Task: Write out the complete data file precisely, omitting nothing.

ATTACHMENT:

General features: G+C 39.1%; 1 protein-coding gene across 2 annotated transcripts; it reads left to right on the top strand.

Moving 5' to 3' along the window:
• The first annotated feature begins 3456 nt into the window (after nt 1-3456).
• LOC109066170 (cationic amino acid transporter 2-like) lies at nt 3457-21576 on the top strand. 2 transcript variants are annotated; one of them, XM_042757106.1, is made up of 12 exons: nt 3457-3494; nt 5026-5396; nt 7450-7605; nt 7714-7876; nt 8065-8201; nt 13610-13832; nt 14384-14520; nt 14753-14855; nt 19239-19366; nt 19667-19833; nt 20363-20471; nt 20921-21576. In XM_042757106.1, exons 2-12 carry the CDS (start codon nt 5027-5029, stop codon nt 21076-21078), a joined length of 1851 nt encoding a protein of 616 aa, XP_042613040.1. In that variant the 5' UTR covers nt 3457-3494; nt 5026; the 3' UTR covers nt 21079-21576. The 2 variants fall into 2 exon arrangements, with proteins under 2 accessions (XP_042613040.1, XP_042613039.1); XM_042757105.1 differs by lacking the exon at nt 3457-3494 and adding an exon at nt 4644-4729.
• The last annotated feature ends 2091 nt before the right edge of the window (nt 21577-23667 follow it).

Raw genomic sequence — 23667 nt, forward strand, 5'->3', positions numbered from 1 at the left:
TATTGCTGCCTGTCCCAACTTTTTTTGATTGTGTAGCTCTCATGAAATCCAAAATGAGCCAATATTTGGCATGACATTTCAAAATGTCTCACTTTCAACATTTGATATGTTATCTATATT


General features: G+C 39.1%; 1 protein-coding gene across 2 annotated transcripts; it reads left to right on the top strand.

Moving 5' to 3' along the window:
• The first annotated feature begins 3456 nt into the window (after nt 1-3456).
• LOC109066170 (cationic amino acid transporter 2-like) lies at nt 3457-21576 on the top strand. 2 transcript variants are annotated; one of them, XM_042757106.1, is made up of 12 exons: nt 3457-3494; nt 5026-5396; nt 7450-7605; nt 7714-7876; nt 8065-8201; nt 13610-13832; nt 14384-14520; nt 14753-14855; nt 19239-19366; nt 19667-19833; nt 20363-20471; nt 20921-21576. In XM_042757106.1, exons 2-12 carry the CDS (start codon nt 5027-5029, stop codon nt 21076-21078), a joined length of 1851 nt encoding a protein of 616 aa, XP_042613040.1. In that variant the 5' UTR covers nt 3457-3494; nt 5026; the 3' UTR covers nt 21079-21576. The 2 variants fall into 2 exon arrangements, with proteins under 2 accessions (XP_042613040.1, XP_042613039.1); XM_042757105.1 differs by lacking the exon at nt 3457-3494 and adding an exon at nt 4644-4729.
• The last annotated feature ends 2091 nt before the right edge of the window (nt 21577-23667 follow it).

Raw genomic sequence — 23667 nt, forward strand, 5'->3', positions numbered from 1 at the left:
TATTGCTGCCTGTCCCAACTTTTTTTGATTGTGTAGCTCTCATGAAATCCAAAATGAGCCAATATTTGGCATGACATTTCAAAATGTCTCACTTTCAACATTTGATATGTTATCTATATT